The rationale seems to be because it was used for the Whole Earth Catalog, but that doesn’t fly with me. This indicates to me the reader that environmentalism is best thought of as a phase from the 70s. If you’re going to report on the state of the world right now, NYTM, please please don’t use the vernacular type of yesteryear. In fact unless you want to evoke the 70s best to just keep your ITC locked away.

Ok, rant over.

Water water every steer.

April 22, 2009

goodchart1

Happy Earth Day folks (though we hope that by April 2009 you’re thinking of the Earth more than one day a year)! I’ve been thinking a lot about how difficult it is to reframe one’s thinking into ecoefficient decision making. I for one am a fan of infographics for this.

Good Magazine has an infographic comparing the water consumption involved in various things you might do in your day that clearly shows something that few of us consider. While using a low-flow showerhead may save a dozen gallons a day, opting out of a pound of beef saves 1500 gallons.

The experts don’t want to be preachy about it, but jeez. First Michael Pollan showed us how inefficient an example of sunlight-calorie rationing meat was, and now this? Less beef, people. Many more people eating somewhat less beef, please, for the future?

Also, folks at Good? Nice infographic. You had me at 1500 green drops.
Meat is Murder Water.

meat1

via Kottke.

Carson Ellis on TMN

April 20, 2009

I’ve blogged my appreciation for The Morning News‘ galleries before — with their large-scale reproductions and interviews, they are my favorite virtual art gallery — but I’ve not quite gotten around to blogging about my great and abiding love for artist/illustrator Carson Ellis. Today on TMN’s gallery: Carson Ellis.

carson
Moscow, from her new series on TMN, Иркутск

I first discovered her, as many did, as the maker of the terrifically-appropriate visuals for The Decemberists (she was frontman Colin Meloy’s roommate, then girlfriend and now wife.) I can’t get enough of her style and lovely palette, reminding me of three of my very favorites of all-time: Shahn in the angles, Schiele in the ugly-beauty, and Gorey in the meticulous creepiness. And her handmade lettering is awesome and one-of-a-kind. Six older pieces that I love:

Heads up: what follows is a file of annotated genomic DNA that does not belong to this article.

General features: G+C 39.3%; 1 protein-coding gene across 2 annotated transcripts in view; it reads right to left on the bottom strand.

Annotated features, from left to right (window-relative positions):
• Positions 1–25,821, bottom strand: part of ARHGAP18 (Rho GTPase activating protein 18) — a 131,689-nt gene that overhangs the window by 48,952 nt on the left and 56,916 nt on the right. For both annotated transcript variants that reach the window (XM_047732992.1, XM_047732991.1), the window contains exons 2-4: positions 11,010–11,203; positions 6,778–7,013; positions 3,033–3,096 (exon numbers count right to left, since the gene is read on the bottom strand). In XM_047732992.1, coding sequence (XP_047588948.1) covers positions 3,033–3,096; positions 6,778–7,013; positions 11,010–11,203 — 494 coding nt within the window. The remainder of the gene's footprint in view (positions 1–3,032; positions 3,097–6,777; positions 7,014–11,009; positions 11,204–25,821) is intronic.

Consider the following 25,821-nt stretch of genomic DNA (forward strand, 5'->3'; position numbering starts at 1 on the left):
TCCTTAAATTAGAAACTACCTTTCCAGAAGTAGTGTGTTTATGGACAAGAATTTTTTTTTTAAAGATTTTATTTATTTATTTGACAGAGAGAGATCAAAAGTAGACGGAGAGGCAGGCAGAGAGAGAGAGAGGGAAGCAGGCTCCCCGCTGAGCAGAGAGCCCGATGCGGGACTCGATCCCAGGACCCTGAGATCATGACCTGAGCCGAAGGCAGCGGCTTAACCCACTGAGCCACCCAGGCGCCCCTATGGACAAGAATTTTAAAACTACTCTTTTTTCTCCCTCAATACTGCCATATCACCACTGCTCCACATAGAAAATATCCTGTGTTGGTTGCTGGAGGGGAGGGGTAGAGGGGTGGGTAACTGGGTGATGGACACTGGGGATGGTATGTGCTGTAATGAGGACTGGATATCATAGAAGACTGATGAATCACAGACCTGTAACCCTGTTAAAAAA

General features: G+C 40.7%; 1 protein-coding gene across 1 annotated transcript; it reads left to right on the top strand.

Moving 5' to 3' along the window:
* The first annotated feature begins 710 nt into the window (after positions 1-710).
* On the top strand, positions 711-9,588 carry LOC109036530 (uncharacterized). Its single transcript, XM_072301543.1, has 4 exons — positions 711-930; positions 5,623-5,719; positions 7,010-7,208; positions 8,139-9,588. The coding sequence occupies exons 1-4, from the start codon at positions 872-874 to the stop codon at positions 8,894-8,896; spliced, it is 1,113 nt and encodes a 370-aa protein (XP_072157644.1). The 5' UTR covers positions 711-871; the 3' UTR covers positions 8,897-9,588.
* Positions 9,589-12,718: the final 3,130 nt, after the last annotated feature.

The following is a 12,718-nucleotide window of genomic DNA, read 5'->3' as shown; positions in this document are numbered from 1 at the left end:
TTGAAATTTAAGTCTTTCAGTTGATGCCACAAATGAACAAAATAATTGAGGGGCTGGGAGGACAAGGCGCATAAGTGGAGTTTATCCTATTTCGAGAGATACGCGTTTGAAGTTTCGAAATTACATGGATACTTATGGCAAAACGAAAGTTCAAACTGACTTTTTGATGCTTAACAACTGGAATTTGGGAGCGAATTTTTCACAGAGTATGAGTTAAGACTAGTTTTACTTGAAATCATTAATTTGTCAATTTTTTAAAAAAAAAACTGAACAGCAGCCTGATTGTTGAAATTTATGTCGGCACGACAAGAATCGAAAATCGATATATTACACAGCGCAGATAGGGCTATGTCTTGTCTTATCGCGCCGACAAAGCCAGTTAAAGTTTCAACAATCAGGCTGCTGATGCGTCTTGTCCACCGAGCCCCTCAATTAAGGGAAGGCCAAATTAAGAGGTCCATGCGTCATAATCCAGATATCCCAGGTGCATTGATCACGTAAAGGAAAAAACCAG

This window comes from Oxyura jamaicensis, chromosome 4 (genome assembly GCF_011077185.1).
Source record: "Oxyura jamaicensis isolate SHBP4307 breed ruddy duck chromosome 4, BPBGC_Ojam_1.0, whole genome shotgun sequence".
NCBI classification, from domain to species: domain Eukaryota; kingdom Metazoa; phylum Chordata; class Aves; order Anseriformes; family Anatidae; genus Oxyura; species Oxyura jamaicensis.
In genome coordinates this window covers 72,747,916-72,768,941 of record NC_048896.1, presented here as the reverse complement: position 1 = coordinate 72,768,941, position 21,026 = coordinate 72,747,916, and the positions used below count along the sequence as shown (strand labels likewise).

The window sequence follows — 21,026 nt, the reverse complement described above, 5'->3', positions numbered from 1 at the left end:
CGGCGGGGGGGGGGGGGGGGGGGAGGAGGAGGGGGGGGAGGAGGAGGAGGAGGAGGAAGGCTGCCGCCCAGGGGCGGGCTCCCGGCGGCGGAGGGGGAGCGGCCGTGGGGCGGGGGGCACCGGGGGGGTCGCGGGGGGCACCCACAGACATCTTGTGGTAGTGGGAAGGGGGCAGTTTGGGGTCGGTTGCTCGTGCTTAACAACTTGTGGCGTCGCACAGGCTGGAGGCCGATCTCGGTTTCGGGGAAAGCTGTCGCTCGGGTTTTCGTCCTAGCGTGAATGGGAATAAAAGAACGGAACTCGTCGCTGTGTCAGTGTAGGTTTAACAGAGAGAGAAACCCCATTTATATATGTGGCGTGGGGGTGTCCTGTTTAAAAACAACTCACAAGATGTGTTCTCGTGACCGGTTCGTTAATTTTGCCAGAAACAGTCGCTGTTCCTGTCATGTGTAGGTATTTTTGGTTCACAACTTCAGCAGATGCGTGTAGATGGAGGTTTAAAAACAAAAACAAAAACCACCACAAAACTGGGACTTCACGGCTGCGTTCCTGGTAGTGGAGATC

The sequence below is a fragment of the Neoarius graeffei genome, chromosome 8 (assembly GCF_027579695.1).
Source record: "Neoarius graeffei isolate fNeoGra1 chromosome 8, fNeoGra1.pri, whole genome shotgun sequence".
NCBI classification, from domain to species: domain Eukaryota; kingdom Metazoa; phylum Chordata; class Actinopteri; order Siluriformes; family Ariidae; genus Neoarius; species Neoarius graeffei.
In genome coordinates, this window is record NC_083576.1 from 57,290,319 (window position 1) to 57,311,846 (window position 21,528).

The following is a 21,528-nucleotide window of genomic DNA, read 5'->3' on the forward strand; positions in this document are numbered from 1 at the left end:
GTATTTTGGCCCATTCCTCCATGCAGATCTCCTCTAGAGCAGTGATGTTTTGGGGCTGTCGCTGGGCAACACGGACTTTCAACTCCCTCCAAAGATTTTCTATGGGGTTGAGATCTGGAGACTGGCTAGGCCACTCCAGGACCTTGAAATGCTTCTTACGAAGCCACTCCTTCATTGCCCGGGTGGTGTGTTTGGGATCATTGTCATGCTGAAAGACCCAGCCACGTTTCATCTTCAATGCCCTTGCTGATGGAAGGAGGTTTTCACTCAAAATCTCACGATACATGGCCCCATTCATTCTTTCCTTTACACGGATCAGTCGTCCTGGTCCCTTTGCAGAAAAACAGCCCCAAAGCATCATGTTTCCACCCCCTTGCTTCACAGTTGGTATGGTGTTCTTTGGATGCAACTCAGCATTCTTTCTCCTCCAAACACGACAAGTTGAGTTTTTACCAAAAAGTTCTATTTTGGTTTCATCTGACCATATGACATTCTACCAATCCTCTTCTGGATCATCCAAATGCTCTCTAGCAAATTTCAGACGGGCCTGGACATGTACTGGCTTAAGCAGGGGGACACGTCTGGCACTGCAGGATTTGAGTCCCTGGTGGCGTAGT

carson_sun

carson_russiantown

carson_flowers

carson_decemberists

carson_half

carson_shanty

4 videos that blew my mind last week

April 18, 2009

The best stop motion animation using photos I have seen. I love that it keeps changing up its rules as it goes.

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On the opposite side of the coin from a video made using photos is a video that appears to be still as a photograph. This sort of “bullet time” effect first popularized in The Matrix, is made breathtaking use of here, even telling a [admittedly, action packed] narrative as it pans around its scene.
. . . . . . . . . . . . . . . . . . . . . . . . . . . . . . . . . . . . . . . . . . . . . . . . . . . . .

I am so excited about this. It’s not even that I am a huge fan of the book actually; it’s the Jonze/Eggers/Arcade Fire/natural lighting/handwriting-even-on-the-production-company-logos part that’s an arrow to my heart.

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Aaaaand on the opposite side of that, possibly the worst trailer ever. Which is endlessly fascinating and rewatchable. Does it know that it’s bad (e.g. parody or art)? How can it not?

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Please do watch and enjoy, and if you have any videos to recommend, let me know.

The Substance of Style

April 17, 2009

richie

My favorite movie is The Royal Tenenbaums. In fact I love director Wes Anderson in general; his overarching and meticulous vision and distinct sensibility makes for unique — and to me, near-perfect — films. I was delighted, therefore, to find a five-part, in-depth, thoughtful and well-researched video essay on his influences. I want more things like this in my life, please.